Still, the market awaits the Federal Reserve Bank's next move. The Fed's program of buying $85 billion in bonds every month brought interest rates to their lowest levels in a few generations. Lower interest rates make borrowing costs cheaper but they also encourage investors to put money in stocks to get a better return.
However, with the potential of the Fed tapering its bond-buying, the market is now contemplating a world without the Fed keeping bond prices up. Lower bond prices mean higher interest rates.
Meanwhile, it's reporting season on Wall Street. For companies in the S&P 500, their top lines– revenues – are surprising analysts on the upside half of the time this quarter.
On the bottom line, though, earnings have generally been better than expected. About 70% of companies in the index that have reported so far are showing profits higher than Wall Street expected. Higher profits are coming in thanks to management squeezing more out of their companies than from growing their sales.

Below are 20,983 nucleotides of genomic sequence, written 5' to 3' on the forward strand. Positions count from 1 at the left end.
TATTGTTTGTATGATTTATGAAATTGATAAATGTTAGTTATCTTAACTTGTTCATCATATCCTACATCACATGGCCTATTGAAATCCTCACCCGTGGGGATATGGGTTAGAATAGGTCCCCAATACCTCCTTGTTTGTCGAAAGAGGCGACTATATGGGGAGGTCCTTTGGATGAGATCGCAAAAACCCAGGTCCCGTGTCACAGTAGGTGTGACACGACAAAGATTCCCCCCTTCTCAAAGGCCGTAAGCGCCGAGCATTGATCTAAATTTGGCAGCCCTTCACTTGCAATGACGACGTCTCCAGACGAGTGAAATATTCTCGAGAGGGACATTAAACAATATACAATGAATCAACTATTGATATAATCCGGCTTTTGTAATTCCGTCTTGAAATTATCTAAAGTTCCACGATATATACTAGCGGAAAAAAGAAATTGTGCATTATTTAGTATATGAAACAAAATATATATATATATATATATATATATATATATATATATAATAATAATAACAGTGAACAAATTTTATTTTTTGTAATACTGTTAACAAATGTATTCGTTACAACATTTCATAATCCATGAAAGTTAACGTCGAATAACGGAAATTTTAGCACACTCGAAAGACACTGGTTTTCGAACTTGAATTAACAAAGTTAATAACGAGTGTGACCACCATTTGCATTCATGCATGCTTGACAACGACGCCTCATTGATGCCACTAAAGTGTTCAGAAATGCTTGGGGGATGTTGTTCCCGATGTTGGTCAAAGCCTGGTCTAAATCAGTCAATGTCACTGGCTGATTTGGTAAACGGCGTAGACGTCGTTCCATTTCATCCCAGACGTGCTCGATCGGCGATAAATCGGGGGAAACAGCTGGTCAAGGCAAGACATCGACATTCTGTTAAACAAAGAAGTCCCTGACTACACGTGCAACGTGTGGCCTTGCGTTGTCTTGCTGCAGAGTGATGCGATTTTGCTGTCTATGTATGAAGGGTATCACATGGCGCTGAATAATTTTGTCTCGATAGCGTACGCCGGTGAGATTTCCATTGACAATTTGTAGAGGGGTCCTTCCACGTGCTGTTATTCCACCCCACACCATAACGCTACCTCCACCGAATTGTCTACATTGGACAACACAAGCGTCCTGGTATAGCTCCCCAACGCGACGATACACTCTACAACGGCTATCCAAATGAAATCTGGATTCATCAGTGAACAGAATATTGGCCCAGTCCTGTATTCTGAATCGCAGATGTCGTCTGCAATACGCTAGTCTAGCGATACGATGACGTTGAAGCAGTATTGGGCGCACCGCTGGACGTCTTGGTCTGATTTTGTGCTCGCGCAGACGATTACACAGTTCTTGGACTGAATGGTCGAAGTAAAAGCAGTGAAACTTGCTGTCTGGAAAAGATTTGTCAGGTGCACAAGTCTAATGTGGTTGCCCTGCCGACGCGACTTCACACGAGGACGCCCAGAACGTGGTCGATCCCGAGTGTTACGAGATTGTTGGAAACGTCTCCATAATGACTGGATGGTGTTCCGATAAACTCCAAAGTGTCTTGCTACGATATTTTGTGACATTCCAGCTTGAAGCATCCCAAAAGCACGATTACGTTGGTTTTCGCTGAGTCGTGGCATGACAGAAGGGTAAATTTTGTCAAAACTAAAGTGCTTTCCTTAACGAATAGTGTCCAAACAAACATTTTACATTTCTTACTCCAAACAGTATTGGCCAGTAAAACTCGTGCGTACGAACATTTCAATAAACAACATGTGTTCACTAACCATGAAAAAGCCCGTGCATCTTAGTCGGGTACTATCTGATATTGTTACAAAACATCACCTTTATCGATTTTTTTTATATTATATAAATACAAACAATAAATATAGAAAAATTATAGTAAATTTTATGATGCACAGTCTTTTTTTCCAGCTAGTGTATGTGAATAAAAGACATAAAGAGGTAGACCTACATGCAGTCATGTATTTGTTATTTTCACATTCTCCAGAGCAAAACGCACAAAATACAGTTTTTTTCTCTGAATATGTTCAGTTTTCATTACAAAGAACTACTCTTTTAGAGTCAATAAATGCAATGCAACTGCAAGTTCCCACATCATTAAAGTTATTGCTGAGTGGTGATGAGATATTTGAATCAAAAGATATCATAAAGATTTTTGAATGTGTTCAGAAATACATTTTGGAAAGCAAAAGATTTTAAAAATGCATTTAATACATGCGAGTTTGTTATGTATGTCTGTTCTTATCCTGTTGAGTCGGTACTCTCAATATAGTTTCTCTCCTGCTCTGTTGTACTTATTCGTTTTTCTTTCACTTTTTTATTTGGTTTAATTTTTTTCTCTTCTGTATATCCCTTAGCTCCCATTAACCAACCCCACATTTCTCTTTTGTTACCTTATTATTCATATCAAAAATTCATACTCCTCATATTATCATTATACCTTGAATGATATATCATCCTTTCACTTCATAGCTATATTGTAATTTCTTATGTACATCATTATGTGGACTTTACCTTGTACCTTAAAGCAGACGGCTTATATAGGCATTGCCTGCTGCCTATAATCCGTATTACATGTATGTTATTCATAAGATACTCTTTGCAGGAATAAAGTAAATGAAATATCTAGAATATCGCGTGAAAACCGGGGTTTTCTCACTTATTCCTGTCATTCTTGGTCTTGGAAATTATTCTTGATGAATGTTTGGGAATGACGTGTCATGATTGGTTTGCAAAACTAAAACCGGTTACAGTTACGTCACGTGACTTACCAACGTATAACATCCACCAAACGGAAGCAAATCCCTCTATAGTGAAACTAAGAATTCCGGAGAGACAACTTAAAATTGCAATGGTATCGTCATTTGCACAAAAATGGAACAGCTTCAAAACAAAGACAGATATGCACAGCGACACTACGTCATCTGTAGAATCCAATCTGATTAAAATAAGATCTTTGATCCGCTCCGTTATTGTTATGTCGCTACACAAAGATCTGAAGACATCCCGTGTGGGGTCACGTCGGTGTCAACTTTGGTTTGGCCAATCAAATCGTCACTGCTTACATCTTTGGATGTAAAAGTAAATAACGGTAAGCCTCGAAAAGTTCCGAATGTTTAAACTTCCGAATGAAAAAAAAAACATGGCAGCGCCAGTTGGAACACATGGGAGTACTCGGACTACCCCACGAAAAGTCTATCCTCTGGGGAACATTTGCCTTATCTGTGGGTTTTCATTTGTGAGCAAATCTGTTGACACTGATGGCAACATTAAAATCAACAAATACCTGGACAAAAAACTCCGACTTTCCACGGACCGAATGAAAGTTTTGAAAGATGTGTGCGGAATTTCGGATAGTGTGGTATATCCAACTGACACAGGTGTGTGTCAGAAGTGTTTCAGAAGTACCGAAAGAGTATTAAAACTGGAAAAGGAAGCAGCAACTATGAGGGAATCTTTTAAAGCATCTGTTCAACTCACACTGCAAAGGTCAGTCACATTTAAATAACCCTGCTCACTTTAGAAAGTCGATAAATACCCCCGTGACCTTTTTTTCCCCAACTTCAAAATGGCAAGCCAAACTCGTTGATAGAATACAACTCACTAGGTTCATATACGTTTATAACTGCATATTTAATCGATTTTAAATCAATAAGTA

So, as earnings continue to come in and Fed policy remains an issue, what may bring the market's rally to a screeching halt?
Peter Boockvar, Chief Market Analyst at The Lindsey Group and CNBC Contributor, gives the three biggest risks to the rally to Talking Numbers.
To hear Boockvar's analysis and what he says are the biggest threats to the market, watch the video above.